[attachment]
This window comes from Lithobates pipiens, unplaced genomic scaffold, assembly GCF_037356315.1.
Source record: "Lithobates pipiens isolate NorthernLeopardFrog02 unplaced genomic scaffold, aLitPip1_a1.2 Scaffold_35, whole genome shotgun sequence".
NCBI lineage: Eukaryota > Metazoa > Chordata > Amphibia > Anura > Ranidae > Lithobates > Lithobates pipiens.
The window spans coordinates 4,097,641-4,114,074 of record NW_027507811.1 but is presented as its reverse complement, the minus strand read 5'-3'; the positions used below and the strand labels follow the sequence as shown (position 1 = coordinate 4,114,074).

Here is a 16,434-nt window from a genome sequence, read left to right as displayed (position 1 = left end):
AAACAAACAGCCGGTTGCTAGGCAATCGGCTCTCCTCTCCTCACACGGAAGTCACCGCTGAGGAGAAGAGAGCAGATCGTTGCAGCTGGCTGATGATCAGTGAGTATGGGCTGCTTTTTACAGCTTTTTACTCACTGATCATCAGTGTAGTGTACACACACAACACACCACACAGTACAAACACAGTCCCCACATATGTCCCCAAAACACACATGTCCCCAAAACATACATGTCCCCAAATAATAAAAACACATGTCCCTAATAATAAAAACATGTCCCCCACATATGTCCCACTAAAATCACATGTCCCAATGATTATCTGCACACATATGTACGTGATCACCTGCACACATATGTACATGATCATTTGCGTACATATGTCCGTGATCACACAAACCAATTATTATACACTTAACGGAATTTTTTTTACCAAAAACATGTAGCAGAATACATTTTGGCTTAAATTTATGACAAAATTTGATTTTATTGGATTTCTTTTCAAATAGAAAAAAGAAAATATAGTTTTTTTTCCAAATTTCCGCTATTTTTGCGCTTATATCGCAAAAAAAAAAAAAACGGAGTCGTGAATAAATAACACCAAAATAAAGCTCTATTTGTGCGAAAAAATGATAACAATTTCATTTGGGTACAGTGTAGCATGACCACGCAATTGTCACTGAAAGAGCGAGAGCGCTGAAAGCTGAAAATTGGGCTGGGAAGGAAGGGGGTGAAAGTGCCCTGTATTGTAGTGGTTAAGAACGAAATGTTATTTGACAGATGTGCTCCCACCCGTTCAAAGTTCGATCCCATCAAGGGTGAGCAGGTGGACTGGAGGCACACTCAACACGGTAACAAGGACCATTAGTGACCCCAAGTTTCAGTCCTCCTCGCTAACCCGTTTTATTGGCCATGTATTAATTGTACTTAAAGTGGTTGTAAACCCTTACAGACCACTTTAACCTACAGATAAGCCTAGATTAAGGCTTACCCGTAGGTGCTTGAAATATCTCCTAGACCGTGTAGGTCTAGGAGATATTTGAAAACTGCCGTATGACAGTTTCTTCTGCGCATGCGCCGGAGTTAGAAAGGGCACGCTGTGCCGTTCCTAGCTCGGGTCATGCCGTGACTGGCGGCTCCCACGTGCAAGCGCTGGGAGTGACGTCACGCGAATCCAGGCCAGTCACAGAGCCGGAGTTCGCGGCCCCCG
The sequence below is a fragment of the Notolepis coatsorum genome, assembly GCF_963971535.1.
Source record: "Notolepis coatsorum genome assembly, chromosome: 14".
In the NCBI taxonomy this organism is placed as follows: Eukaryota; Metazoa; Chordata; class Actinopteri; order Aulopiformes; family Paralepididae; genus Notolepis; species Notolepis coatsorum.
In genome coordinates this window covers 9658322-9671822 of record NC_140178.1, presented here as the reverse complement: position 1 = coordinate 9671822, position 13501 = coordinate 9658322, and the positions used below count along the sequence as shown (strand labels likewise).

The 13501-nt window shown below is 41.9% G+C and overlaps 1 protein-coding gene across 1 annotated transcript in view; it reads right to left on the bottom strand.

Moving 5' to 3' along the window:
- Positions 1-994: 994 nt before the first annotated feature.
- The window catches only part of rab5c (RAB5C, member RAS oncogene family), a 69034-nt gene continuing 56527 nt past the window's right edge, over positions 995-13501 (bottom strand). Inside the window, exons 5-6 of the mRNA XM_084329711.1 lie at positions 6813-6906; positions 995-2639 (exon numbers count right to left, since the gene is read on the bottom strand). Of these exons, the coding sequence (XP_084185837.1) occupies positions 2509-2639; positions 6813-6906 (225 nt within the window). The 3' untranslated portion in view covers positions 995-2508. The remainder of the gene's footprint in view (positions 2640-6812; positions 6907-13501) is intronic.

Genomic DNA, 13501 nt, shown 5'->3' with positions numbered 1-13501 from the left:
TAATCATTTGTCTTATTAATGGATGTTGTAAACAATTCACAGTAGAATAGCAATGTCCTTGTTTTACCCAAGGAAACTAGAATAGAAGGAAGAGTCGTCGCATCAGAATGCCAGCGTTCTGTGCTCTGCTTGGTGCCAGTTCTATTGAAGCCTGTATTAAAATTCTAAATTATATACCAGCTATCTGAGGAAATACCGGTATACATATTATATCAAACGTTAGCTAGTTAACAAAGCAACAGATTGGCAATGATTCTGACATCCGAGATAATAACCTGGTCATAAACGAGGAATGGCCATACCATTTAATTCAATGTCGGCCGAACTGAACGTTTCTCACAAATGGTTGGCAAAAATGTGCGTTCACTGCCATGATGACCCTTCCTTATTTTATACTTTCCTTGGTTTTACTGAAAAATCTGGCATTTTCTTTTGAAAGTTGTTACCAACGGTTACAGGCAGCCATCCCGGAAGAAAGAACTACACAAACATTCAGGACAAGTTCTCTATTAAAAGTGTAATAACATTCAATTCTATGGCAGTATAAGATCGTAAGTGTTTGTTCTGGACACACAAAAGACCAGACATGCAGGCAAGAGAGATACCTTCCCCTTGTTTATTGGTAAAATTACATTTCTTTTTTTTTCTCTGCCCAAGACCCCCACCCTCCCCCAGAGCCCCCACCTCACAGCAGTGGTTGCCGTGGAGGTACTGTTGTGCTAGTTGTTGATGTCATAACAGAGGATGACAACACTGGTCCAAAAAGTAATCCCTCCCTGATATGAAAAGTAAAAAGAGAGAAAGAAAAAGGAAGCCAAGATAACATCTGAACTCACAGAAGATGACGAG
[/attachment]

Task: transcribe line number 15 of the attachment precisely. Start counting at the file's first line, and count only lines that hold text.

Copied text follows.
Genomic DNA, 13501 nt, shown 5'->3' with positions numbered 1-13501 from the left: